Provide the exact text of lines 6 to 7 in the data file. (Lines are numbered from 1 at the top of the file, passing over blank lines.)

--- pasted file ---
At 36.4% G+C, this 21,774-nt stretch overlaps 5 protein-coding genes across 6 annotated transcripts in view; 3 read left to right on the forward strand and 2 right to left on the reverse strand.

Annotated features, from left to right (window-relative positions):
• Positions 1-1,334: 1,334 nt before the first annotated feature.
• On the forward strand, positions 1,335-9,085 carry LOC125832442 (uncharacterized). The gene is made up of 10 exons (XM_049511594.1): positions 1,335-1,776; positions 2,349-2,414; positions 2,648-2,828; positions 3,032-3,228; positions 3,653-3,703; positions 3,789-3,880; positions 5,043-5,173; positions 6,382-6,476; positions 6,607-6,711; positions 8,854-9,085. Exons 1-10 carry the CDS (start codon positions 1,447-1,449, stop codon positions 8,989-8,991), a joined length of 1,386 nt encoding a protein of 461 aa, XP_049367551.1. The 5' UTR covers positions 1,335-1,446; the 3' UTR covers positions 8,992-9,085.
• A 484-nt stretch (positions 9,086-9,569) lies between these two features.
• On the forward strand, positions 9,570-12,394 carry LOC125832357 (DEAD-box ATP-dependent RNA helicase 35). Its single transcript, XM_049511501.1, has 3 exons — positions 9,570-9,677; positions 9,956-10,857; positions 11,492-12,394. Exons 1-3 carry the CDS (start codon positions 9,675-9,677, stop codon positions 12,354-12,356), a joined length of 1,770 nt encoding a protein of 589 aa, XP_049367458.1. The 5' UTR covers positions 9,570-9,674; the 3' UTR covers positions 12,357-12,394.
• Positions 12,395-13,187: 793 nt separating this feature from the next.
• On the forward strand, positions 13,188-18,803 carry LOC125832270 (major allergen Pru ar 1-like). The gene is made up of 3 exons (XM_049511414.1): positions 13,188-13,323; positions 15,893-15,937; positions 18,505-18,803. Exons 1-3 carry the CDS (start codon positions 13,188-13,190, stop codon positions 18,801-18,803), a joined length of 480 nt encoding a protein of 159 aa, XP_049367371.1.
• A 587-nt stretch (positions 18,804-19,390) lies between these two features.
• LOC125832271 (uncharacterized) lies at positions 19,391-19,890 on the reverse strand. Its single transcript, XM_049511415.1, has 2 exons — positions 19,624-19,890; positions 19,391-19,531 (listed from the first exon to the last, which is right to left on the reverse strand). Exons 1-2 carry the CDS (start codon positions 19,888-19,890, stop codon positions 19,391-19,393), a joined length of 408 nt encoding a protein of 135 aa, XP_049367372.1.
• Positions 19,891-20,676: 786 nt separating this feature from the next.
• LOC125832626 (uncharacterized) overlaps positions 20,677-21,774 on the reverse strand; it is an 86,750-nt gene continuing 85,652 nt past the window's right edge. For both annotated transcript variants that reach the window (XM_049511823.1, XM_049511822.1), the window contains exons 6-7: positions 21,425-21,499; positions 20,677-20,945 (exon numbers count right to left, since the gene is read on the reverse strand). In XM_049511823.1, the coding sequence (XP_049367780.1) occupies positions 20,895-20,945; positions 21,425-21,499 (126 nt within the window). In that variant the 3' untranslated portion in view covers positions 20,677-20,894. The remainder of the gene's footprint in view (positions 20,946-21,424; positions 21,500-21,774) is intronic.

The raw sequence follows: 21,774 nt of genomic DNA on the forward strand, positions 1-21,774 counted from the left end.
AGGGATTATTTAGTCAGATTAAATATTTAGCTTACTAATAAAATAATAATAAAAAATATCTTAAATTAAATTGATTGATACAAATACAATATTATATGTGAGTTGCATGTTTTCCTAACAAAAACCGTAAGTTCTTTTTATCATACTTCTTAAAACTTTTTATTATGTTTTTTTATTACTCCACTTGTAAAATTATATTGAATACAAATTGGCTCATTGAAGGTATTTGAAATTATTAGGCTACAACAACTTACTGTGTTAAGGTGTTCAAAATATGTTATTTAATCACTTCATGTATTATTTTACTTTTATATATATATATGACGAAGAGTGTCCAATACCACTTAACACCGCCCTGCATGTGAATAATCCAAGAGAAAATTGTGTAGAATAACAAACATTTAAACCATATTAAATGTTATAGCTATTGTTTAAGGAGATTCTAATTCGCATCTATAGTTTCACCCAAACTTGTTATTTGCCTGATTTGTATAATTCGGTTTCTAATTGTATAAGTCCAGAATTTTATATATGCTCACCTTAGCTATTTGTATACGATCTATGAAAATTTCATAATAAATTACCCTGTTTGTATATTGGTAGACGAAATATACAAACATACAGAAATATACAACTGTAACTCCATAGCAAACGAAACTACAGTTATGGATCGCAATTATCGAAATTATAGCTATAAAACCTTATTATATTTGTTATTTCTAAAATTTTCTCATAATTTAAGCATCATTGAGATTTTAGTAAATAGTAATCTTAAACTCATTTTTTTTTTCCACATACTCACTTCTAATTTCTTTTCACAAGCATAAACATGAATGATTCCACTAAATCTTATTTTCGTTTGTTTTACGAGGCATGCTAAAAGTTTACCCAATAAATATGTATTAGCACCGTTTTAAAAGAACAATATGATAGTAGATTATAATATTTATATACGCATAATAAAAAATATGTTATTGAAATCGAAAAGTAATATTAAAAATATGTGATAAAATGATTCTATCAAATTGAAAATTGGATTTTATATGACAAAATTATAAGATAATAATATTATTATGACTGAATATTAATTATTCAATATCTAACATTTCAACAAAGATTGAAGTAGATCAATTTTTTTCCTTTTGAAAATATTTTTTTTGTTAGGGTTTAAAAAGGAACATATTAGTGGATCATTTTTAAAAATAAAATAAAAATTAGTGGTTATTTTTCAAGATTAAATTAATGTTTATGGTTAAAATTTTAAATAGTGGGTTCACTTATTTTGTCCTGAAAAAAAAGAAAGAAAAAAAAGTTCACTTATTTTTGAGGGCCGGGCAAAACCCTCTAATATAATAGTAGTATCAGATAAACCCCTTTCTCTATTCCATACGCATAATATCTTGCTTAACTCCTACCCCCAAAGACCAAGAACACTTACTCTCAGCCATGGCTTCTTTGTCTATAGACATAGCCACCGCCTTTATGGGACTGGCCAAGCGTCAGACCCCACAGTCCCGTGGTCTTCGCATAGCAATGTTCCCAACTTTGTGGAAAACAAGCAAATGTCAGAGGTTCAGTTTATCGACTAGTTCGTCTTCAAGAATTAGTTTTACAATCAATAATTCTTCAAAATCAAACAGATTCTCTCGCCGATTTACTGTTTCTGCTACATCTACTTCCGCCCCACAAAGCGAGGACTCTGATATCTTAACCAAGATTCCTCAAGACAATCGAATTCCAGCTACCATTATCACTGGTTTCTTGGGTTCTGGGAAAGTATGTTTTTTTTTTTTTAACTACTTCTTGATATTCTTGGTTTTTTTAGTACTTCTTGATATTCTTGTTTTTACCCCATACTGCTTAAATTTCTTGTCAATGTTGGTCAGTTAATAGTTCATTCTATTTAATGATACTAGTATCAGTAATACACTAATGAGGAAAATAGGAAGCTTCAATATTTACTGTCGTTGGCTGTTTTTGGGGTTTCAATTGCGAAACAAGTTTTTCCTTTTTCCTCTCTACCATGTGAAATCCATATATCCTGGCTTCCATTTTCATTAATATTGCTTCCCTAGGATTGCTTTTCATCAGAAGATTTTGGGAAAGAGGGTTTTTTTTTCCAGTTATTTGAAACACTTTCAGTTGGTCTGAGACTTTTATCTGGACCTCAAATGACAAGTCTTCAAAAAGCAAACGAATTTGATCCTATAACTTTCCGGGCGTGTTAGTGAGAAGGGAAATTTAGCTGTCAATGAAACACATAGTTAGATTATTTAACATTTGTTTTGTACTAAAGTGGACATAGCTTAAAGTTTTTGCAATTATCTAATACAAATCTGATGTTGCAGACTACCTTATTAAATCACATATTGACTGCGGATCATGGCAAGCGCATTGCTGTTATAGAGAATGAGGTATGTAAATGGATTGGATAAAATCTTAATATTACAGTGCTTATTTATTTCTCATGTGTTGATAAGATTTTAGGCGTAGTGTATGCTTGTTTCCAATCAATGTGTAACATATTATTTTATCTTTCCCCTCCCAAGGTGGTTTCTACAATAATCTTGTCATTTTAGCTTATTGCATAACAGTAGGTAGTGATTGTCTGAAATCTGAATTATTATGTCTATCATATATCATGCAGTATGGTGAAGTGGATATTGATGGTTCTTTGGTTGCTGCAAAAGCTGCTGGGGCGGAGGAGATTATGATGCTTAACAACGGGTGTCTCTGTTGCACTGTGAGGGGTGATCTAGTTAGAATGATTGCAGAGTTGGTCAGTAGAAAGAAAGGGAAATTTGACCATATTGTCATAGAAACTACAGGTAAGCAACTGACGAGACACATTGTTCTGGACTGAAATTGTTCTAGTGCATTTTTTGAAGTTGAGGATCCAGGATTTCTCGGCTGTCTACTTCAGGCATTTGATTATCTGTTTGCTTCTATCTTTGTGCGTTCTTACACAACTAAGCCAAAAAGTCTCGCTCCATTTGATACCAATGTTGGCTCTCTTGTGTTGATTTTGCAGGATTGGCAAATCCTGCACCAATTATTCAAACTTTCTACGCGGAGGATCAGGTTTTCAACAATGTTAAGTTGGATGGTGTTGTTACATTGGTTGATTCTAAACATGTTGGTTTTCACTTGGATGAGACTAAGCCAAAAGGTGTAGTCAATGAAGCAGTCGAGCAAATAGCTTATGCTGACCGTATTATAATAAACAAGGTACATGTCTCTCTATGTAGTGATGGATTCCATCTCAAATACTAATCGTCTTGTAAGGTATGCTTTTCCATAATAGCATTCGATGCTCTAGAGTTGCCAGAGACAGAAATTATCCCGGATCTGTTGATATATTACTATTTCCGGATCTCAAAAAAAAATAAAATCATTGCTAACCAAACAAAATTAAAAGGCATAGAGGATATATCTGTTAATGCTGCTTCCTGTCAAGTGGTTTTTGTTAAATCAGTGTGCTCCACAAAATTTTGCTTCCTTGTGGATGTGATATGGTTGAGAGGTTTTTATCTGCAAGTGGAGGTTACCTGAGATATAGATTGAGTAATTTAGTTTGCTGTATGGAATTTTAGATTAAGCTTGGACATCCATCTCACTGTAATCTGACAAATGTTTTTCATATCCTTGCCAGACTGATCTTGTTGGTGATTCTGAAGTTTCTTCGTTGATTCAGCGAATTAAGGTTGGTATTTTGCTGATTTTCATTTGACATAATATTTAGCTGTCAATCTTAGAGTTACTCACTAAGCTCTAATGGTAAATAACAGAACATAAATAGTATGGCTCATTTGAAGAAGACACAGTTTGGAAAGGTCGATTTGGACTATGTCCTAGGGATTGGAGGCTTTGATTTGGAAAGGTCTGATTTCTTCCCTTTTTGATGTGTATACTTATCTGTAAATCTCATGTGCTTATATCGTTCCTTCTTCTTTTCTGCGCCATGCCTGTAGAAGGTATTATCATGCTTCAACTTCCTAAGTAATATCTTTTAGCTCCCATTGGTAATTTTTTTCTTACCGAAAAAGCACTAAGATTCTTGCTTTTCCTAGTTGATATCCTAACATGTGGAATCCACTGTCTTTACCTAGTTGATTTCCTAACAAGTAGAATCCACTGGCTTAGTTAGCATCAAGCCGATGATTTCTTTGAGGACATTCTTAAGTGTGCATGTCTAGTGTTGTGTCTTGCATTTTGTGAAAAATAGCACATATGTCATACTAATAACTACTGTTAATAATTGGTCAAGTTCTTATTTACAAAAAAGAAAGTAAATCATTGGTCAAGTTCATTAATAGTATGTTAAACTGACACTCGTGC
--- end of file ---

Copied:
• On the forward strand, positions 9,570-12,394 carry LOC125832357 (DEAD-box ATP-dependent RNA helicase 35). Its single transcript, XM_049511501.1, has 3 exons — positions 9,570-9,677; positions 9,956-10,857; positions 11,492-12,394. Exons 1-3 carry the CDS (start codon positions 9,675-9,677, stop codon positions 12,354-12,356), a joined length of 1,770 nt encoding a protein of 589 aa, XP_049367458.1. The 5' UTR covers positions 9,570-9,674; the 3' UTR covers positions 12,357-12,394.
• Positions 12,395-13,187: 793 nt separating this feature from the next.